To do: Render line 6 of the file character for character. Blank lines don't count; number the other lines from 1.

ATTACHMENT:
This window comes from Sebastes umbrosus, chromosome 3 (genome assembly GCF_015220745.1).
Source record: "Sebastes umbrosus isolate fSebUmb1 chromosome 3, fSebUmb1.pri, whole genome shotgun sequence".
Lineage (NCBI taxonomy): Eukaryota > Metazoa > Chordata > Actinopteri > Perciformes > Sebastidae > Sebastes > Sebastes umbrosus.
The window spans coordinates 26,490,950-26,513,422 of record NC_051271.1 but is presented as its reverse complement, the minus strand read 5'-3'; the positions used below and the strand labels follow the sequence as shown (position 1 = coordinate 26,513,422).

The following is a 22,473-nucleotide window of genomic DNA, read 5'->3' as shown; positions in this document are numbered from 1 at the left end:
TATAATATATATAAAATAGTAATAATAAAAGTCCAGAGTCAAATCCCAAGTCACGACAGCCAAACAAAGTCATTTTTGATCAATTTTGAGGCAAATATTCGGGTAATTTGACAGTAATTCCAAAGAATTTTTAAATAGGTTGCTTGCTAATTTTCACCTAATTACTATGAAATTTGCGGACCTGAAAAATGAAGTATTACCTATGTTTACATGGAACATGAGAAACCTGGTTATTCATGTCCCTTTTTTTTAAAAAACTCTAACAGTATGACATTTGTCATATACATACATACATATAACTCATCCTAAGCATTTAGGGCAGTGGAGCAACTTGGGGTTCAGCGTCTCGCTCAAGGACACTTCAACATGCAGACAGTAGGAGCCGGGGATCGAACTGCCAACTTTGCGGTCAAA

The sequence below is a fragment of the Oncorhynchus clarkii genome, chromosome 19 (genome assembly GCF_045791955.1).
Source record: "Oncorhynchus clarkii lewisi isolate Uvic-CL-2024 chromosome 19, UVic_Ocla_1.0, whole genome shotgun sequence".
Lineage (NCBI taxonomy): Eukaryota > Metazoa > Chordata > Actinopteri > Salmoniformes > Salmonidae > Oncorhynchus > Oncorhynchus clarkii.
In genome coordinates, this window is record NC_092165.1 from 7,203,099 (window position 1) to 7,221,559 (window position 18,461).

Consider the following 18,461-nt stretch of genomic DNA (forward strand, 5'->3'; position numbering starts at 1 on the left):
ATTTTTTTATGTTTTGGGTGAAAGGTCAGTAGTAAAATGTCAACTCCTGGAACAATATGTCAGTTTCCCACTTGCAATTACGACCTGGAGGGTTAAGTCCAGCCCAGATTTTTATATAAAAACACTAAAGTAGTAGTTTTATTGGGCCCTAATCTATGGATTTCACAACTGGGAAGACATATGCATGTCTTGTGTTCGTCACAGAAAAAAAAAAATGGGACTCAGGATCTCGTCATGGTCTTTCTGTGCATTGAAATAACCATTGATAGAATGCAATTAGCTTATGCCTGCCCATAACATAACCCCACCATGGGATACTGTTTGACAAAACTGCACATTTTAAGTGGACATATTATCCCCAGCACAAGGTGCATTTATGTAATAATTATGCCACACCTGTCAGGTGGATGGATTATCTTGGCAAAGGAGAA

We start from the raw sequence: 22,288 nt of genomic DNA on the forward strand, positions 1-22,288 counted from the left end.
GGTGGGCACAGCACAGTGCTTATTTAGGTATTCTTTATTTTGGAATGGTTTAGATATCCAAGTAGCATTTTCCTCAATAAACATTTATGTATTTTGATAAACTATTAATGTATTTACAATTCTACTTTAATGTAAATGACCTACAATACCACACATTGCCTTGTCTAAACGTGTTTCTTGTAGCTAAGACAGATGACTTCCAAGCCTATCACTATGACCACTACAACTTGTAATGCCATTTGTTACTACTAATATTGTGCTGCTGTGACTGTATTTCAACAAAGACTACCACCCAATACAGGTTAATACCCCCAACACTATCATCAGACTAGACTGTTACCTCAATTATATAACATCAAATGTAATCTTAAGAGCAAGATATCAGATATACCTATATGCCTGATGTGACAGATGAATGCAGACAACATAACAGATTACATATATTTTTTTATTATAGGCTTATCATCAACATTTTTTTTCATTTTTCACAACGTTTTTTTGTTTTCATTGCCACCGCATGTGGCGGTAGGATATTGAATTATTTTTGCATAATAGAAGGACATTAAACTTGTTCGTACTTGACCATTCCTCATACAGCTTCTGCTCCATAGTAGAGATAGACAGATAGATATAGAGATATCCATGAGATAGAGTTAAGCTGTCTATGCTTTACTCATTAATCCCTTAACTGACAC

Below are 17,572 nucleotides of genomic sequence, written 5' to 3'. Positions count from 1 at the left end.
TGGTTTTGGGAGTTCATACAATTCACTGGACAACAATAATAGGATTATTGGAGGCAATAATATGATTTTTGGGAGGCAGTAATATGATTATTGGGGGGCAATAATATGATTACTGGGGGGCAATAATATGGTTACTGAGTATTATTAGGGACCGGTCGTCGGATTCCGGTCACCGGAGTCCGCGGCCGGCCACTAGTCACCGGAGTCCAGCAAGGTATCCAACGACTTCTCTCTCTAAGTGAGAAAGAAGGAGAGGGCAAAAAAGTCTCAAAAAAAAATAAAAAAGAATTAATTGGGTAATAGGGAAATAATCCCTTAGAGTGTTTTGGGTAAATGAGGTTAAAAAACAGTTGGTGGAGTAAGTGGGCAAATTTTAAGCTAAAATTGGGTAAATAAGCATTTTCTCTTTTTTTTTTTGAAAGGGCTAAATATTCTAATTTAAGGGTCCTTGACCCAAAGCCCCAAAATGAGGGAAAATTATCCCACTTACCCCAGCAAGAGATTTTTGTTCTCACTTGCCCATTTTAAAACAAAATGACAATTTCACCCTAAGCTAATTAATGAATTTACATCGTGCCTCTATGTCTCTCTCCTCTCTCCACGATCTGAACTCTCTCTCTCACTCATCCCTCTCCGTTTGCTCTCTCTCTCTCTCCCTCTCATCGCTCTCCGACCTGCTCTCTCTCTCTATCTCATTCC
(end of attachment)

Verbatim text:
TATAATATATATAAAATAGTAATAATAAAAGTCCAGAGTCAAATCCCAAGTCACGACAGCCAAACAAAGTCATTTTTGATCAATTTTGAGGCAAATATTCGGGTAATTTGACAGTAATTCCAAAGAATTTTTAAATAGGTTGCTTGCTAATTTTCACCTAATTACTATGAAATTTGCGGACCTGAAAAATGAAGTATTACCTATGTTTACATGGAACATGAGAAACCTGGTTATTCATGTCCCTTTTTTTTAAAAAACTCTAACAGTATGACATTTGTCATATACATACATACATATAACTCATCCTAAGCATTTAGGGCAGTGGAGCAACTTGGGGTTCAGCGTCTCGCTCAAGGACACTTCAACATGCAGACAGTAGGAGCCGGGGATCGAACTGCCAACTTTGCGGTCAAA